timing belt


Information and questions on GL1100 Goldwings (1980-1983)
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krazni
Posts: 44
Joined: Sun Oct 13, 2013 6:44 pm
Location: Sierra Vista, Arizona
Motorcycle: 1981 GL1100 Interstate
Previously owned:
1976 GL1000, dressed with Vetter

timing belt

Postby krazni » Mon May 05, 2014 3:02 pm



First the question. I can't find anything in the How-To articles for the 1100 about replacing the timing belts. I'm sure there IS one, but it successfully hid from me.

Now the situation: My bike wouldn't crank, but the starter was trying. It sounded like something had blocked the crank in place, but I could feel the starter trying to turn it over. Then after about 5 tries it did spin -- and then sounded like it hit something, like metal on metal. Hard! BUMMER!! I went inside and pouted. :evil:

Later I tried to crank it again, and it spun freely. But it won't even attempt to start, not even with starter fluid, not even a cough. I have pulled the valve covers, and all the valves are moving. I pulled the timing belt covers, and need to know how to check and see if the timing is right.

The only other symptom I have so far is that there is good compression on all cylinders except #3. And once, while checking to see if the valves were moving it backfired (very small) once.

Any ideas? Replace the engine with a cheap used one?? :lol:



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virgilmobile
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Re: timing belt

Postby virgilmobile » Mon May 05, 2014 3:28 pm

On the left side upper rear engine block,you'll find a LARGE flat head cap...take it off...As you turn the crank by hand,you will see marks show up in the hole....Stop when you see T1 in the hole....At the cam sprockets..each one is marked with a "up"...if there not up,rotate the crank again to T1....
With both "up"...to each side there is a marker that should align exactly with a casting mark...

If you find that even one cam is more than 2 teeth off,it is very likely that a valve were bent....
This is the most likely cause of the "hit something" noise and now low compression....

Not too horrible we hope...a new valve,head gasket and belts might be all that's needed....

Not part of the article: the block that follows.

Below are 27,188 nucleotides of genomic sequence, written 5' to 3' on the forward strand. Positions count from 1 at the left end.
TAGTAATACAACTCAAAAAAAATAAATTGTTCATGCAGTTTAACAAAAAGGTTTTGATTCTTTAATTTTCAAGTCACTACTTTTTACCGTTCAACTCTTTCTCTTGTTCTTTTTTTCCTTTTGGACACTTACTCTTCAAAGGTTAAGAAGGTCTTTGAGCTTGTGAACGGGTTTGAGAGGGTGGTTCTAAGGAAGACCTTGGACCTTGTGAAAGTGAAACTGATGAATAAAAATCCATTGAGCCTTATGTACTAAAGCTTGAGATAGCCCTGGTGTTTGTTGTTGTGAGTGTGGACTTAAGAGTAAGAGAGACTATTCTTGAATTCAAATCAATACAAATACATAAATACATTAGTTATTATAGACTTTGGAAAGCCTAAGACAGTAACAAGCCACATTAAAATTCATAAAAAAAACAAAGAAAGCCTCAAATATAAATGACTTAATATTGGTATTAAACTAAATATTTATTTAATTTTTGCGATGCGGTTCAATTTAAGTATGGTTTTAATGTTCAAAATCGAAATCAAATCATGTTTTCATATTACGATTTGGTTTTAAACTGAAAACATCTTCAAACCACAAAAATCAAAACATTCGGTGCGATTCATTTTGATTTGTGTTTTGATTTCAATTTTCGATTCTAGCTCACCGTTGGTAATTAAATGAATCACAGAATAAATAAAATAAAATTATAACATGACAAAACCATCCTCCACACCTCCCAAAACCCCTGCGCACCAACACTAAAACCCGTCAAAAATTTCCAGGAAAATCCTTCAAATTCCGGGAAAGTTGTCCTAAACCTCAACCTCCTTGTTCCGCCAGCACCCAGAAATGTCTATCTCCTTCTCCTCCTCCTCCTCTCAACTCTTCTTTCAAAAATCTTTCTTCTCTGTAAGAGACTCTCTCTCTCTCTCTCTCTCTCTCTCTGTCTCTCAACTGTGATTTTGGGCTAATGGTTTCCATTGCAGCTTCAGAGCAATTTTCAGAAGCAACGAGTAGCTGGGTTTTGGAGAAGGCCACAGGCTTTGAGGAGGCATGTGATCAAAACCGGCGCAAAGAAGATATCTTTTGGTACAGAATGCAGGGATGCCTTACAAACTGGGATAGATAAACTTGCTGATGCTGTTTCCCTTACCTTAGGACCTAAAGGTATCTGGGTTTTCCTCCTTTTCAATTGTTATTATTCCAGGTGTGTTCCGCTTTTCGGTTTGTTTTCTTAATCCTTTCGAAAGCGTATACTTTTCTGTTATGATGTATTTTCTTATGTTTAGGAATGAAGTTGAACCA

I'll bounce you over here for a good review i've used.http://www.goldwingfacts.com/forums/10- ... orial.html

Take pictures and let us know what you find....

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krazni
Posts: 44
Joined: Sun Oct 13, 2013 6:44 pm
Location: Sierra Vista, Arizona
Motorcycle: 1981 GL1100 Interstate
Previously owned:
1976 GL1000, dressed with Vetter

Re: timing belt

Postby krazni » Mon May 05, 2014 6:36 pm

virgilmobile wrote:On the left side upper rear engine block,you'll find a LARGE flat head cap...take it off...As you turn the crank by hand,you will see marks show up in the hole....Stop when you see T1 in the hole....At the cam sprockets..each one is marked with a "up"...if there not up,rotate the crank again to T1....
With both "up"...to each side there is a marker that should align exactly with a casting mark...

If you find that even one cam is more than 2 teeth off,it is very likely that a valve were bent....
This is the most likely cause of the "hit something" noise and now low compression....

Not too horrible we hope...a new valve,head gasket and belts might be all that's needed....

I'll bounce you over here for a good review i've used.http://www.goldwingfacts.com/forums/10- ... orial.html

Take pictures and let us know what you find....


Thanks, Virgilmobile, for the guidance and that link to the timing belts. I checked the timing, and both sides are dead-on. Just for kicks I checked the compression again with my finger over the hole, and 1, 2, and 4 are very strong; #3 feels non-existent. I had adjusted the valves about 500 miles ago, and right now both I and E valves on #3 are opening and closing at the right times with the right amount of gap.

This "crank and clunk" scenario has happened twice before in the past 9K miles, and there was a couple thousand miles between each time. :o And each time it happened the engine has then cranked fine and started right up. I average about 500 miles a week, and the engine has been smooth and seemed strong. MPG has been between 45 and 51 depending on how I ride it.